Pro’s world removes integral elements from consideration for all pieces of art. This has three impacts. First, the artist becomes harshly limited in what messages they can send with their work. By reducing art to only those pieces one experiences when interacting with it, Pro’s world puts it in a vacuum, suppressing any deeper messages that the artist seeks to send and reducing any interpretation of art to its most obvious elements. Second, it scrubs art of the association with persona. Musicians, in particular, are highly reliant on concerts (whether in person or streaming online) to earn a living. Pro’s world removes any association between music and persona; consequently, the purpose of attending a concert – to see the two displayed together on stage – is also lost. Pro might argue that the persona is part of the art, but he will have to explain what separates the persona and the artist – both from the perspective of the artist and that of the audience – to do so. This makes it impossible for many of these musicians to make a living, reducing their output and harming their outreach, while simultaneously reducing their creativity with the art they produce. Third, even if we assume a persona is possible, it is utterly divorced from the individual presenting it, allowing artists to utterly vanish behind their personas and leaving those captivated by those personas vulnerable to continued abuse.
I will save my rebuttals for the next round. Back to you, Pro.
Sorry for responding so late. My opponent's argument is well-structured and I am to the point of almost concession several times before I could even construct points in this argument. I respect Con's arguments and Con himself personally, with a link that may or may not necessarily be in between.
From here on, S-A/A will mean "separate the art and the artist".
Recap of Con's R1
Con's R1 has logic that can roughly be summarized as follows:
- Art weapons will be made with the maker getting away
- S-A/A is useless if the art is as bad as the artist, vice versa for do-goodness
- Art represents the artist and Art is meaningless without the artist
I. Leading towards more objective judgments towards the arts
I feel like the argument introduced in R1 is overall not very a strong one but the idea is nonetheless not defeated at all. I will be refuting each of the 3 major points presented by my opponent.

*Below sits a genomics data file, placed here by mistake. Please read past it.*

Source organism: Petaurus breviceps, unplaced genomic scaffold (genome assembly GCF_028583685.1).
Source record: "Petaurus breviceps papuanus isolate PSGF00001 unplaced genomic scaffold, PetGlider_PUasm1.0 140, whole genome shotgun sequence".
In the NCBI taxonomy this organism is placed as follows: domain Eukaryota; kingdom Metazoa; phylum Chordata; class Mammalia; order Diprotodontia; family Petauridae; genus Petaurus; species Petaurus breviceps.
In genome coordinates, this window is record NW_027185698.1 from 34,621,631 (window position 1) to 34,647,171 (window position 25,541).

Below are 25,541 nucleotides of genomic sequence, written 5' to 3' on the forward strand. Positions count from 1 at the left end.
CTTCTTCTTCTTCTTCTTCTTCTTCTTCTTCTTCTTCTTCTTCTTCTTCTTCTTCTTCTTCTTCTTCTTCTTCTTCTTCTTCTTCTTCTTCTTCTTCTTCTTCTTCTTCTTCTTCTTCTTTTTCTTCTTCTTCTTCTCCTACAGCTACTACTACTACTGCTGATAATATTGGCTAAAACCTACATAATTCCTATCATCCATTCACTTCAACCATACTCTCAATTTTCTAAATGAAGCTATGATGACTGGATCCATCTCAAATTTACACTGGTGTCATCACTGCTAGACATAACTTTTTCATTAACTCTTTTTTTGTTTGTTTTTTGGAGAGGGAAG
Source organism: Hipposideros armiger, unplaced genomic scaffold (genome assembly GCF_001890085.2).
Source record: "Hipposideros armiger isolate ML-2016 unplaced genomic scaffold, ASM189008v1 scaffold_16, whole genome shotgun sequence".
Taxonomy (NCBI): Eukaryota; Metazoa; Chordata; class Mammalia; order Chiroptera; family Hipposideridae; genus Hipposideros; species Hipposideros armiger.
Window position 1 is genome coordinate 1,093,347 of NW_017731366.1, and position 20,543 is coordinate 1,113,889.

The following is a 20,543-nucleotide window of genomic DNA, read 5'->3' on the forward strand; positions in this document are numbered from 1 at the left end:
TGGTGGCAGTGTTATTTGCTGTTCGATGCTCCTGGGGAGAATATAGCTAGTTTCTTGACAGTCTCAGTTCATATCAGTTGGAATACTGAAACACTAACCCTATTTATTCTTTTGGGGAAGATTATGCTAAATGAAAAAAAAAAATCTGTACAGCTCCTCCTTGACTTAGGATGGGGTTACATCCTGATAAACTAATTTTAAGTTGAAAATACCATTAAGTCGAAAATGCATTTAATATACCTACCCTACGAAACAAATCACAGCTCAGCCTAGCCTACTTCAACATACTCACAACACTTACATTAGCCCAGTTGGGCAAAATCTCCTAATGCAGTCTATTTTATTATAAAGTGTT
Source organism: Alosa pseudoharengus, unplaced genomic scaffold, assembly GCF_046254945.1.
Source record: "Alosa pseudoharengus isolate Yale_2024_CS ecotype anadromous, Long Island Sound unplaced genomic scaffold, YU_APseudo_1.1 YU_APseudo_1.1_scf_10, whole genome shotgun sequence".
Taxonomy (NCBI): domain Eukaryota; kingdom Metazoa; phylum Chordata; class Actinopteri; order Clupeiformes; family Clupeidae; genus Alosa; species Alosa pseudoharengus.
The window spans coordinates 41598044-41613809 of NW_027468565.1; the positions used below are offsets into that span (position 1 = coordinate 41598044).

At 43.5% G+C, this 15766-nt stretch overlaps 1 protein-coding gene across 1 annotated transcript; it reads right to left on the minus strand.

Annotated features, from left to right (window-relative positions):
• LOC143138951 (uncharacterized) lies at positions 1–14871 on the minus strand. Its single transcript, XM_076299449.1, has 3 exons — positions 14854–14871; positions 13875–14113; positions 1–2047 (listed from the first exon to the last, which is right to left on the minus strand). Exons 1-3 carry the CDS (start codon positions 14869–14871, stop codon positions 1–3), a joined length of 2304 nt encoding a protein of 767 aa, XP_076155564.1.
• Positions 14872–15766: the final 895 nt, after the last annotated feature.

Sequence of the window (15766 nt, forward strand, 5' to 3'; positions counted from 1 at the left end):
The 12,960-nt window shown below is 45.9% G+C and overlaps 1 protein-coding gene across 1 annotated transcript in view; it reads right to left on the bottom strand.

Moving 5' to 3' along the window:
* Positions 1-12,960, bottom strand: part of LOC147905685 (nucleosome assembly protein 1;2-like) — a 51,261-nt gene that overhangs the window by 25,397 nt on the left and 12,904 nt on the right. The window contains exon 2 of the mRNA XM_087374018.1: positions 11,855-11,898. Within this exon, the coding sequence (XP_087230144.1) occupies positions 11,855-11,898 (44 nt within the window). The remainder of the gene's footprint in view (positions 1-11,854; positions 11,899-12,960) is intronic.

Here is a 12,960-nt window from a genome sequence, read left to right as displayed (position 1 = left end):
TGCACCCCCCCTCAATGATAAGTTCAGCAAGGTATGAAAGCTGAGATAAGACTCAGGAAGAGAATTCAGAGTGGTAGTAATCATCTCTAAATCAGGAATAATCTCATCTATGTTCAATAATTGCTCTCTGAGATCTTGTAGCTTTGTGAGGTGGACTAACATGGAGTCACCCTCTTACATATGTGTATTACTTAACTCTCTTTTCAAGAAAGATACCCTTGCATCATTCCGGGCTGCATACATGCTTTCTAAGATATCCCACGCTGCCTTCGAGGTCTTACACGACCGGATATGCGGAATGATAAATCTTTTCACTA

Con is misinterpreting my title: We aren't seeing all art the same way. My opponent's interpretation is equivalent to saying that Black Lives Matter is the same as All Lives Matter. We are judging art as true to itself without any external influences that alter its quality, not seeing the masterpiece the same as the offensive art with the maker of the latter getting away. So yes: We are not criticizing the maker for making bad art. We are criticizing the art of being bad. Bad art is bad regardless even if some famous person made it. Just look at this abomination. This abomination is made by someone who has millions of people supporting her. Again, just because the art is made by someone people cherish, it doesn't mean it is good automatically. Art as a weapon will be rather quickly be noticed compared to the system we have now considering we are seeing it as solely a weapon instead of art made by a famous artist. Having bad art made by famous artists would be more quickly noticed considering we are just seeing it as bad.
- Art weapons will be discovered quickly because people judge will judge it as "art weapons", not as "art made by a famous artist". It is more objective the first way.
- My opponent seems to be misjudging the resolution personally.
Bad art is as bad as the bad artist
Refuted above. See above. Again, this claim supports the Pro side of the tale, because it is obviously better to judge art as "good" or "bad" or "meh", instead of "being made by someone good" or "being made by someone bad", etc.
- Good art and bad art will be judged solely by their appearance itself instead of who made it. That is good.
Art represents the artist